Half measures have no place in Christian ministry. The apostle Paul reminds us that it requires immense dedication. He describes the godly minister as one whose relentless devotion is to maintain a thoroughly biblical ministry. The apostle charges Timothy with these words: “Until I come, give attention to the public reading of Scripture, to exhortation and teaching” (1 Timothy 4:13). Paul’s words give three straightforward tasks to those in pastoral ministry: expound the Scripture, explain its meaning, and exhort the people to follow it.
God’s servant leaders need to be relentless, tireless teachers. The Puritan clergyman John Flavel (c. 1630–1691) wrote, “It is not with us, as with other labourers: They find their work as they leave it, so do not we.” Picture the cabinetmaker who leaves his unfinished work in the afternoon and the next morning comes back to it as it was. Flavel continues, “Sin and Satan unravel almost all we do, the impression we make on our people’s souls in one sermon, vanishes before the next.”  John Flavel, The Works of John Flavel, vol. 6, reprint (London, UK: Banner of Truth, 1968), 569.
We fight against the unraveling process all the time. That’s why I repeat much of what I teach. Every good pastor and teacher knows people forget what he has taught, so he must be repetitive. But he also realizes that people become familiar with what he teaches. When they realize they are being taught something they have already heard, people often think they know the material and thus become bored by it. The easy option is to take the same message to new audiences. But the challenge for the faithful servant leader is to persevere among his people, repeating his teaching in such a fresh manner that it never grows tiresome or repetitive. And if you study the Bible, you’ll find that it does the same thing. The Holy Spirit repeats Scripture’s principles over and over in different contexts and through different narratives, but always in fresh ways.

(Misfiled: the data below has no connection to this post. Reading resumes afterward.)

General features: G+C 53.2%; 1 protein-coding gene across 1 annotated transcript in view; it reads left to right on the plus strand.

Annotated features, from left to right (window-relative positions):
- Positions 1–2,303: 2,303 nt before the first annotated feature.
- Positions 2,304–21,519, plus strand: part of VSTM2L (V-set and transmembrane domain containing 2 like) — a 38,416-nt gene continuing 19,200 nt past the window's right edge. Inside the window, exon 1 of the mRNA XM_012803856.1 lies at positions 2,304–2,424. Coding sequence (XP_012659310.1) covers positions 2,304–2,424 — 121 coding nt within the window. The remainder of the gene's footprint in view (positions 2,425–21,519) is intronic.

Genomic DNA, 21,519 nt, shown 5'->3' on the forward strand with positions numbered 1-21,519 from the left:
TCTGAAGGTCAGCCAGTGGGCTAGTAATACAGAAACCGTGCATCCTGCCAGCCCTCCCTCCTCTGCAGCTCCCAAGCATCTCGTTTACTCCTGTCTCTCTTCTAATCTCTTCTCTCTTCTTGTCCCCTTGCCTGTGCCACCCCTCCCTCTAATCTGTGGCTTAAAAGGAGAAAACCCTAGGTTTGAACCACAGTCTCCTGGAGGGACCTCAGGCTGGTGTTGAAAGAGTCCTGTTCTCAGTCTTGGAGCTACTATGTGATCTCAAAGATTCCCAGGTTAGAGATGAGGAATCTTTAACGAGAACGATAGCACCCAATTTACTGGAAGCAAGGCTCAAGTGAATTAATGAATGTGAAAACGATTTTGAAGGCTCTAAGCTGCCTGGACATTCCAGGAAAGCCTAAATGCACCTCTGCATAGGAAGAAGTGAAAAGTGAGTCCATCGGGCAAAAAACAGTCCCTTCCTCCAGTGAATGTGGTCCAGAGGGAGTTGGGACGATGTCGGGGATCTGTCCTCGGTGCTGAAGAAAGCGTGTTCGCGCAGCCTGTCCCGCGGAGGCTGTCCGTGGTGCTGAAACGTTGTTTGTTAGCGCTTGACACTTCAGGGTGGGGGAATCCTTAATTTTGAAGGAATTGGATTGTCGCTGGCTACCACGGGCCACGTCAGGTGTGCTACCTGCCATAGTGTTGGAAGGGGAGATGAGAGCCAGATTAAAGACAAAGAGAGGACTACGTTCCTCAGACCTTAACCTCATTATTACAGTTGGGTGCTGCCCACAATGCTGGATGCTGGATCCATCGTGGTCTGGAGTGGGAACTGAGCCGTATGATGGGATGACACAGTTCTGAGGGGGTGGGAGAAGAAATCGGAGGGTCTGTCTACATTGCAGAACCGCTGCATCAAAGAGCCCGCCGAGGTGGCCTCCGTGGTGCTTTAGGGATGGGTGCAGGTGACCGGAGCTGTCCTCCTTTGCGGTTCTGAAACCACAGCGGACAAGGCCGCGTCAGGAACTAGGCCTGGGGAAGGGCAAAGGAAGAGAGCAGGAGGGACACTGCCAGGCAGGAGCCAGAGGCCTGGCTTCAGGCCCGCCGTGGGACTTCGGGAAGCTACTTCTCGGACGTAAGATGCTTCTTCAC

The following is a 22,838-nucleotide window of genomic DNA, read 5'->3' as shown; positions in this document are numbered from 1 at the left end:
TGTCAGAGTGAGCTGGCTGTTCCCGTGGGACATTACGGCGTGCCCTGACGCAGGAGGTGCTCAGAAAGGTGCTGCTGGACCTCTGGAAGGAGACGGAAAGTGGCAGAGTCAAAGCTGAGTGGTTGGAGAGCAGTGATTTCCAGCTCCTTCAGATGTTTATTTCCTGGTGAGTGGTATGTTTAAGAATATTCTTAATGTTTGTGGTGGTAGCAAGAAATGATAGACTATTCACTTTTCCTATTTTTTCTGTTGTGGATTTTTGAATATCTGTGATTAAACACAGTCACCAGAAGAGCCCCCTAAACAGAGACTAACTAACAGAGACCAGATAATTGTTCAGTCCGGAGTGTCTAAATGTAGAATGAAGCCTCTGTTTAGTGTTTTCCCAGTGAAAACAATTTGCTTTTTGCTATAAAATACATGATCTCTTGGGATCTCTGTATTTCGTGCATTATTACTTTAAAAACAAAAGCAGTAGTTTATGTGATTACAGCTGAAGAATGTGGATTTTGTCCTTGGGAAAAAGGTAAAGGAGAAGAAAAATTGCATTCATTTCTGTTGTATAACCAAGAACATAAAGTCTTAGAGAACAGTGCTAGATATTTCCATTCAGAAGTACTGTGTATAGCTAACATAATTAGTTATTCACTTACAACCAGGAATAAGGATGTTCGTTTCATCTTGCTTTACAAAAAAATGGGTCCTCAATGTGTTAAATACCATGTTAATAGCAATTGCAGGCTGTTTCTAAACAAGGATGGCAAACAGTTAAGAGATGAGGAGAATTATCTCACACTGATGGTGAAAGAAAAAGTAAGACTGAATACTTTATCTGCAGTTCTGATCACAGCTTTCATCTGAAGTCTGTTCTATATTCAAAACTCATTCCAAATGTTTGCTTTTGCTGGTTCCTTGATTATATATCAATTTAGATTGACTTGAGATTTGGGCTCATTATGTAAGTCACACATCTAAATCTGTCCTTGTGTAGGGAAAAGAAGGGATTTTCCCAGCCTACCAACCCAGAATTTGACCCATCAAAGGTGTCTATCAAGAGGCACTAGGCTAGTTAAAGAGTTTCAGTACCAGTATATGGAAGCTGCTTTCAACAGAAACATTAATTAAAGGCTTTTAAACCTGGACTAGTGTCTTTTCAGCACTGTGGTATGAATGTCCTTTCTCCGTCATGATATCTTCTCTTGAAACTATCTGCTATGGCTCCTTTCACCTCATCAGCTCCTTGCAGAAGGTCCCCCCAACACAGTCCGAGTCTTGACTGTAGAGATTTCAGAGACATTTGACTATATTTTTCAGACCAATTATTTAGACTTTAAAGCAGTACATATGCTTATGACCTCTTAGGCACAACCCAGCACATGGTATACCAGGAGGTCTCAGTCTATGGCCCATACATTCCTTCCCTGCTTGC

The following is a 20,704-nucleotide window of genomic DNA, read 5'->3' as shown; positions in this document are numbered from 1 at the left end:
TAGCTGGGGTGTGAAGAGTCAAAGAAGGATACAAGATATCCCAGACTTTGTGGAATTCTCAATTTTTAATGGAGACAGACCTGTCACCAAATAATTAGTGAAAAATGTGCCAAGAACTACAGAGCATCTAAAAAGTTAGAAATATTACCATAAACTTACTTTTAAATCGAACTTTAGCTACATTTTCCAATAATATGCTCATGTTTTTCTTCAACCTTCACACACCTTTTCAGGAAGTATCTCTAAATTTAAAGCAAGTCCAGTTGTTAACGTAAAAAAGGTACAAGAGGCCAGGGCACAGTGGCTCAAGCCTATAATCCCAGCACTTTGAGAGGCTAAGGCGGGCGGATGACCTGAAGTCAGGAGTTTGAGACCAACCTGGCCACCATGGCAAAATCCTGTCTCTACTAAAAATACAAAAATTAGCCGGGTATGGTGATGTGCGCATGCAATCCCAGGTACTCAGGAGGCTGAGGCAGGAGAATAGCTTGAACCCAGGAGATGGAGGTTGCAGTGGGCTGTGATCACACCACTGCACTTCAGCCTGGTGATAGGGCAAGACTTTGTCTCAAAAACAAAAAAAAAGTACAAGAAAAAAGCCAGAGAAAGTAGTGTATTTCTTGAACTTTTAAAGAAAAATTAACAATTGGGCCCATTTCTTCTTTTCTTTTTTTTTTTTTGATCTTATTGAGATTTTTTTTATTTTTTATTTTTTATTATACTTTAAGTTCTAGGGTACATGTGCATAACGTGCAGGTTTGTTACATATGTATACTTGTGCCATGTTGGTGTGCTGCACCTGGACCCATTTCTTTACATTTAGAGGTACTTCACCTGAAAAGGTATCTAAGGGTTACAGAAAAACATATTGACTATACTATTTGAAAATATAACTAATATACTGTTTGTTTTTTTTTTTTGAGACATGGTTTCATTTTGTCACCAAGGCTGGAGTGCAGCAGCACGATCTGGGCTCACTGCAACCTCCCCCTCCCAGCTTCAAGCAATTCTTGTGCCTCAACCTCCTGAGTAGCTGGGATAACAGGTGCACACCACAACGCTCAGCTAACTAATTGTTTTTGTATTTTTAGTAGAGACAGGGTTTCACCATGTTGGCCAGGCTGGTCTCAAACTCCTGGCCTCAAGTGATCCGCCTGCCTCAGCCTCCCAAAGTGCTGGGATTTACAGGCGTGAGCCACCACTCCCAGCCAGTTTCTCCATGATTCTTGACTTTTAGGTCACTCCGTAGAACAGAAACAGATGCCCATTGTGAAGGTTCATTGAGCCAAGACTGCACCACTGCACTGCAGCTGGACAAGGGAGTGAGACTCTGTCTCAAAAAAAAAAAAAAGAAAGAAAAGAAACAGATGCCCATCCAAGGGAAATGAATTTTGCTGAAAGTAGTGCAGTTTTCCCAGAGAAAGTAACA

The servant leader is dedicated to the relentless pursuit of reading, exhorting, and teaching God’s Word—never tiring of this God-given task.
The apostle expands on his exhortation to Timothy in the next verse: “Do not neglect the spiritual gift within you” (1 Timothy 4:14). There are a variety of concerns, issues, and activities that could easily consume a pastor’s time. But Paul saw the calling on his life—and on all ministers of the gospel—with distinct clarity. He would later encourage Timothy to “suffer hardship with me, as a good soldier of Christ Jesus. No soldier in active service entangles himself in the affairs of everyday life, so that he may please the one who enlisted him as a soldier” (2 Timothy 2:3-4). The faithful shepherd keeps his time, his efforts, and his ministry focused on the Word of God.
It’s interesting that this is all that is said about a pastor’s specific duties. Similarly, when Paul explained the qualifications for elders and leaders earlier in his epistle to Timothy, the only real function described is “able to teach” (1 Timothy 3:2). There’s nothing here about being a dynamic leader, a master strategist, a chairman of the board, a vision-caster, or any of the other pastoral models prevalent in churches today. It just says he is to teach the Word.
The church is often guilty of having too low a view of pastoral ministry—look at any list of the most popular and influential pastors for all the proof you need. But today there is also a sense in which too much is made of the pastor’s ministry—that it must entail recording podcasts, writing books, earning doctorates, speaking at conferences, and achieving global recognition. That’s simply not how the Lord measures the faithfulness or success of a pastor. God’s standard is much higher. A pastor must faithfully feed the Word to the flock the Lord has given him. The New Testament knows nothing of a pastor without a flock—a local church.
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